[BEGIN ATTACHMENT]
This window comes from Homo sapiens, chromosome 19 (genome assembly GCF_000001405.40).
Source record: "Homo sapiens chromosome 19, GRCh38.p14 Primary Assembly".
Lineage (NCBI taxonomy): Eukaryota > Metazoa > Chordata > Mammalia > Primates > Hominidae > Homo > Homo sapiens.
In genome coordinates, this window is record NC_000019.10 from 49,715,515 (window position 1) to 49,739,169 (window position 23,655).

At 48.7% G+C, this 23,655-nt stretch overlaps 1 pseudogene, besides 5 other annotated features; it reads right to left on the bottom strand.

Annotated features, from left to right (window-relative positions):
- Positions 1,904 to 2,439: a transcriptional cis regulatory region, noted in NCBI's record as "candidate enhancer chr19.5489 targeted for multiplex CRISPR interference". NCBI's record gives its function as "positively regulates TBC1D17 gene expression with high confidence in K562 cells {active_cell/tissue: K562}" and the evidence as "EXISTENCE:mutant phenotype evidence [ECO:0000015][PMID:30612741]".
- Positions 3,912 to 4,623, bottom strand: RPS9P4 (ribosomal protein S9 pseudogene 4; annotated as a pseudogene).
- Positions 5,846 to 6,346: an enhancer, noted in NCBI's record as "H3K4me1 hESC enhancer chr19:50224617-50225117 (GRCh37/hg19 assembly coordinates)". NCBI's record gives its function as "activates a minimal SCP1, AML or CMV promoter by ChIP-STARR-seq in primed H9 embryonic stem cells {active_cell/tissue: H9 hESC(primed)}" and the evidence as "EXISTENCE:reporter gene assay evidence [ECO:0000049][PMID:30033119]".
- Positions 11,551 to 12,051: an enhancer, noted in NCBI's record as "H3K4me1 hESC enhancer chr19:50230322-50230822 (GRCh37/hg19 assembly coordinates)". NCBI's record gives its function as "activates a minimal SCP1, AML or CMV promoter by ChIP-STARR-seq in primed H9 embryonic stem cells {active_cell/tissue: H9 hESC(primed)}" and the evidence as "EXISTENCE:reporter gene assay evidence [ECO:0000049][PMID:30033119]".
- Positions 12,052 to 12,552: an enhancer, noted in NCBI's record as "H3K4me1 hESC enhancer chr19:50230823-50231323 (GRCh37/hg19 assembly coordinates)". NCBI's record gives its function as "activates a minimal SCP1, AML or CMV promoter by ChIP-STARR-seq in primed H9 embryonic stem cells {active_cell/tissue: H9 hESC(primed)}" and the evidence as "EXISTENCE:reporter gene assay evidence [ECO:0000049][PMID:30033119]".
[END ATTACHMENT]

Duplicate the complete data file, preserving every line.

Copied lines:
This window comes from Homo sapiens, chromosome 19 (genome assembly GCF_000001405.40).
Source record: "Homo sapiens chromosome 19, GRCh38.p14 Primary Assembly".
Lineage (NCBI taxonomy): Eukaryota > Metazoa > Chordata > Mammalia > Primates > Hominidae > Homo > Homo sapiens.
In genome coordinates, this window is record NC_000019.10 from 49,715,515 (window position 1) to 49,739,169 (window position 23,655).

At 48.7% G+C, this 23,655-nt stretch overlaps 1 pseudogene, besides 5 other annotated features; it reads right to left on the bottom strand.

Annotated features, from left to right (window-relative positions):
- Positions 1,904 to 2,439: a transcriptional cis regulatory region, noted in NCBI's record as "candidate enhancer chr19.5489 targeted for multiplex CRISPR interference". NCBI's record gives its function as "positively regulates TBC1D17 gene expression with high confidence in K562 cells {active_cell/tissue: K562}" and the evidence as "EXISTENCE:mutant phenotype evidence [ECO:0000015][PMID:30612741]".
- Positions 3,912 to 4,623, bottom strand: RPS9P4 (ribosomal protein S9 pseudogene 4; annotated as a pseudogene).
- Positions 5,846 to 6,346: an enhancer, noted in NCBI's record as "H3K4me1 hESC enhancer chr19:50224617-50225117 (GRCh37/hg19 assembly coordinates)". NCBI's record gives its function as "activates a minimal SCP1, AML or CMV promoter by ChIP-STARR-seq in primed H9 embryonic stem cells {active_cell/tissue: H9 hESC(primed)}" and the evidence as "EXISTENCE:reporter gene assay evidence [ECO:0000049][PMID:30033119]".
- Positions 11,551 to 12,051: an enhancer, noted in NCBI's record as "H3K4me1 hESC enhancer chr19:50230322-50230822 (GRCh37/hg19 assembly coordinates)". NCBI's record gives its function as "activates a minimal SCP1, AML or CMV promoter by ChIP-STARR-seq in primed H9 embryonic stem cells {active_cell/tissue: H9 hESC(primed)}" and the evidence as "EXISTENCE:reporter gene assay evidence [ECO:0000049][PMID:30033119]".
- Positions 12,052 to 12,552: an enhancer, noted in NCBI's record as "H3K4me1 hESC enhancer chr19:50230823-50231323 (GRCh37/hg19 assembly coordinates)". NCBI's record gives its function as "activates a minimal SCP1, AML or CMV promoter by ChIP-STARR-seq in primed H9 embryonic stem cells {active_cell/tissue: H9 hESC(primed)}" and the evidence as "EXISTENCE:reporter gene assay evidence [ECO:0000049][PMID:30033119]".